Jericho Ridge Community Church (Archived)

First Things First

 “Keeping First Things First”

 Message @ Jericho Ridge Community Church – Sunday, Jan 18, 2015

Text: Proverbs 3:9-10 // Series: The Genius of Generosity


Every family has traditions…  Rituals.  Actions that you do that signify something to you.  Sometimes you don’t realize you have traditions until you get married and you try to continue the traditions you grew up with and your spouse - filled with compassion and love that only they can muster looks you in the eye and says “that is the dumbest thing I have ever seen or heard!  There is no way we are keeping that tradition going in our house!”  This happened to Meg and I the first Thanksgiving we were married.  We were pastoring up at North Langley Community Church in Walnut Grove and I was in charge of organizing the Thanksgiving display at the front of the church.  There are wonderful godly senior saints there and they brought it for this display.  There was a full on antique wooden flat wagon, jars upon jars of canning (Deb, Wendy, Heather – you would have been proud!).  There were pumpkins and fall mums and sheaves of wheat – it was beautiful!  So as things were winding down for the morning, I said to Meg “So let’s head up to the front and get our picture taken by the Thanksgiving display”.  This is 16 years ago, right, so this is before you did that to post it on Facebook.  Meg looked at me as if I have lost my mind.


But you see, in my family growing up.  This was a tradition.  You just went and got a picture by the display after church on Thanksgiving Sunday.  No questions asked. It was as much a part of our family rituals as opening one present on Christmas Eve (which was always pajamas).  And I realized that morning that Meg didn’t share this tradition with me because I hadn’t explained it to her.  I just assumed that she would practice it with me.  I also realize that morning where that tradition came from.  I grew up in a small farming community in Northern BC.  And in that little country church, Thanksgiving was a big deal.  It was deep and significant part of our traditions and the rhythm of rural life.  When we sang hymns like “brining in the sheaves” or “We plow the field and scatter the good seed on the land, but it is fed and watered by God’s almighty hand” we were singing what we lived.  As a farming community, people actually did that stuff.  That’s why Thanksgiving was in some ways, the pinnacle of our year because it was harvest time.  So that display at the front of the church was about waaaaaay more than window dressing.  It was a dramatic statement of gratitude for God’s generosity to us. 


I can remember hardened, knobby kneed old farmers who had tilled the same soil for generations tearing up as they came to the front of that church and laid down a sheaf of wheat [photo] on the altar.  Sometimes it had been a wet and late spring where they almost lost their entire crop before it poked up through the ground.  Some years we had bad hail or frost or pests or summer droughts or any number of perils that could wipe out your whole year’s work and your livelihood in one weekend.  So when that first wheat of the season was harvested, it was precious to those farmers.  And as a declaration of their gratitude and thanks to God, they marched up that narrow aisle of that old church with their hearts full of joy at God’s continued provision and protection and his abundant goodness and they laid that first sheaf of wheat on the altar as an act of worship. 


What I didn’t think about at the time but I came to understand later was how great of an act not only of gratitude but also of faith that that was.  Because usually over 90% of the wheat was still standing in the field.  So every little bit that you harvested was precious.  In October, the weather could still turn, snow could still come early and all could still be lost.  But that is what made this ritual so beautiful.  It was an act of faith.  Not only gratitude for God’s generosity but also a statement of confident trust that God would continue to provide.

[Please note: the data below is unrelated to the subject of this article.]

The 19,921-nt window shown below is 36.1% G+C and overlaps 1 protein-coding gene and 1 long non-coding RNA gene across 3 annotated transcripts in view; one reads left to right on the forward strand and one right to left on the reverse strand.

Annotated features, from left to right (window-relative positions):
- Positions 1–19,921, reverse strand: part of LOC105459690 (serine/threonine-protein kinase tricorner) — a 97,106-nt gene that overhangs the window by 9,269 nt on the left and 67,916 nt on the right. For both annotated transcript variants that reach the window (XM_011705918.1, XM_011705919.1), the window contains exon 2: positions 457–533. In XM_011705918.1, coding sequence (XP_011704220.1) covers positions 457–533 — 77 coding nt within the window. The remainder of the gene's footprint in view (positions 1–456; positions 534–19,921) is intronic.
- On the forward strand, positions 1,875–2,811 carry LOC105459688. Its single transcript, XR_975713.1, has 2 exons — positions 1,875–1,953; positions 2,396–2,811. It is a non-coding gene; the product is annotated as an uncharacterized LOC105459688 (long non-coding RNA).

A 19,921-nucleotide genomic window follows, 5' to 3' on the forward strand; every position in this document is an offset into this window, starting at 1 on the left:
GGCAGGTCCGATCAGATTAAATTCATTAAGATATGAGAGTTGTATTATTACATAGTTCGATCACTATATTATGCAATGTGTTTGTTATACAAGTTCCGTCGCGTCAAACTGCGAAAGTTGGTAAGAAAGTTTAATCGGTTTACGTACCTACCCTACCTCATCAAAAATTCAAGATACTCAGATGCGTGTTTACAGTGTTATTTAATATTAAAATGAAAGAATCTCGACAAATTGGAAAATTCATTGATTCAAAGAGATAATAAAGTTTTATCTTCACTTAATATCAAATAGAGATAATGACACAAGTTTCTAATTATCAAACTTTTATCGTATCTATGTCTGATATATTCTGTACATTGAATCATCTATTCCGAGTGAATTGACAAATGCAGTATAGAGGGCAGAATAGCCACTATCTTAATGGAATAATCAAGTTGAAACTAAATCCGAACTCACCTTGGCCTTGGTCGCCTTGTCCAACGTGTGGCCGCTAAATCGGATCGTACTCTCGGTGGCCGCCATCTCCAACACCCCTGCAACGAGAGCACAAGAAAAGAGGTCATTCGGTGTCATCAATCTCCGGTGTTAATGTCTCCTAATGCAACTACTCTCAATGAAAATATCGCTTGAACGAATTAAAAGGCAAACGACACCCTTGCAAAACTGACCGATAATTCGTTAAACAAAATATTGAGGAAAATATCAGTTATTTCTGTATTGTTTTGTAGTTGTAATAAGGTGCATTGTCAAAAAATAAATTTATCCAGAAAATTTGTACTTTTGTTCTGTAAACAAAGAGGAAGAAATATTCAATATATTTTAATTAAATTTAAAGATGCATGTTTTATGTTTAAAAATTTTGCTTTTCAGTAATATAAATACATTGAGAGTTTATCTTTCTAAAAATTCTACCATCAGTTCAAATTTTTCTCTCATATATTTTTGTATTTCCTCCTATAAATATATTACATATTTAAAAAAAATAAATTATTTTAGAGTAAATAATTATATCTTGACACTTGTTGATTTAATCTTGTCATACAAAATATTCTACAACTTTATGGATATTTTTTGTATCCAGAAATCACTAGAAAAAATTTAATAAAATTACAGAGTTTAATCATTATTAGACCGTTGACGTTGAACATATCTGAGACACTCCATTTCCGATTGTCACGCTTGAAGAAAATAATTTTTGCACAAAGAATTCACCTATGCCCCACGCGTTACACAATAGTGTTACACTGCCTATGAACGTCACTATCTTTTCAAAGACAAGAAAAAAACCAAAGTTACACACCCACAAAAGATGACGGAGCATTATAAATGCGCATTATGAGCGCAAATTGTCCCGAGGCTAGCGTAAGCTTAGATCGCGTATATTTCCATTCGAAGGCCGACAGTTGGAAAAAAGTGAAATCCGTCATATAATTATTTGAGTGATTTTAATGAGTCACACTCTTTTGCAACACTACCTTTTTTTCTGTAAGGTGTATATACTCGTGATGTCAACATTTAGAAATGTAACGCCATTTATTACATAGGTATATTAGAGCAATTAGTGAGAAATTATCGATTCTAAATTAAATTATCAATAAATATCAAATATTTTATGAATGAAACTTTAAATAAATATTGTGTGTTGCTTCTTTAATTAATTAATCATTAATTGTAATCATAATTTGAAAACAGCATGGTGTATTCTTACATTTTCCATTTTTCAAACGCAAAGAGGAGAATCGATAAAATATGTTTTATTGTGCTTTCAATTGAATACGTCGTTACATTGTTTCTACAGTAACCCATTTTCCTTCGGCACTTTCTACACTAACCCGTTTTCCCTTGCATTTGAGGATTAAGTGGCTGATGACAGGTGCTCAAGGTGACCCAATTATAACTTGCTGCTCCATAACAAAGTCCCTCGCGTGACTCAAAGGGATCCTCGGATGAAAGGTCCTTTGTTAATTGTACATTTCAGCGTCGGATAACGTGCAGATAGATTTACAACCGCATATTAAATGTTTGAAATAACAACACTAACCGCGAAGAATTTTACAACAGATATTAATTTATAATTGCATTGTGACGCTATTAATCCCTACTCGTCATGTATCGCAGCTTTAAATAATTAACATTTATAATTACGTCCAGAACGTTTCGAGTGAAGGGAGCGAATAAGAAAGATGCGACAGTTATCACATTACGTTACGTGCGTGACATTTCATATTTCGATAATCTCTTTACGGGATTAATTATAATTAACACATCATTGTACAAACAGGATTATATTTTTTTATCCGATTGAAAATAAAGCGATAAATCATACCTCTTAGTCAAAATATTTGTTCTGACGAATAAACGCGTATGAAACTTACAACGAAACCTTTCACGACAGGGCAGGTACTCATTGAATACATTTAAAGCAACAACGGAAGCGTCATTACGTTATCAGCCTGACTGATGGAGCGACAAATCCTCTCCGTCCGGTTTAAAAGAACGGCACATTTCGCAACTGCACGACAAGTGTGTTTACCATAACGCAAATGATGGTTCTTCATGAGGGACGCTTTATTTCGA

Here at Jericho Ridge, most of us are not farmers so we don’t have the same kinds of associations with the fruit of the soil.  And so in some ways, we have to work that much harder to understand and live out gratitude for God’s provision for us.  We’re in a teaching series right now called The Genius of Generosity where we are exploring what the Bible teaches on the topic of how to live with a posture of generosity in every aspect of our lives.  Next week we’ll talk about how we can be generous with the skills and abilities God has given us. On Feb 15th Al Thiessen will be speaking about how we can be generous with our time. In March, Rob Toews will be with us to talk about being generous in times and experiences of suffering. 

Today, we are going to look into God’s Word and we’re going to see that just like those farmers and that Thanksgiving display,

Generous Living Involves…

-      Giving God our first & our best

-      Giving first to God requires faith


Turn with me in your Bibles or on your phones to the book of Proverbs chapter 3.  Tucked away right after the perhaps more famous 3:5-6 is a little gem of a verse that drove my farmer friends down that aisle every Thanksgiving.  Reading from the New Living Proverbs 3:9-10 says this

Honor the Lord with your wealth and with the best part of everything you produce.

Then He will fill your barns with grain, and your vats will overflow with good wine.

The message translation says “Honour God with everything you own, give Him the First and best”  The NIV says “honour the Lord with your wealth, with the firstfruits of all your crops”.  That little phrase “first fruits” shows up all over the Bible, depending on your translation.  For us non-farmers, First Fruits is more of a metaphor so we have to work harder to understand the principles that undergird it when we get paid electronically for working with our minds and our mouths not our hands.  But the principles of first fruits living are the same whether you are bringing in sheaves of wheat or teaching or selling houses or driving truck or preaching…The Bible invites all of us to live with an understanding of what Proverbs 3:9-10 invites us to consider.  That in order to really grasp the genius of generosity, we need to honor the Lord with our wealth.  With whatever we receive – small or great – from what we produce.  The first and best part belongs to God as an act of worship and gratitude.  This brings us to First Fruits Principle #1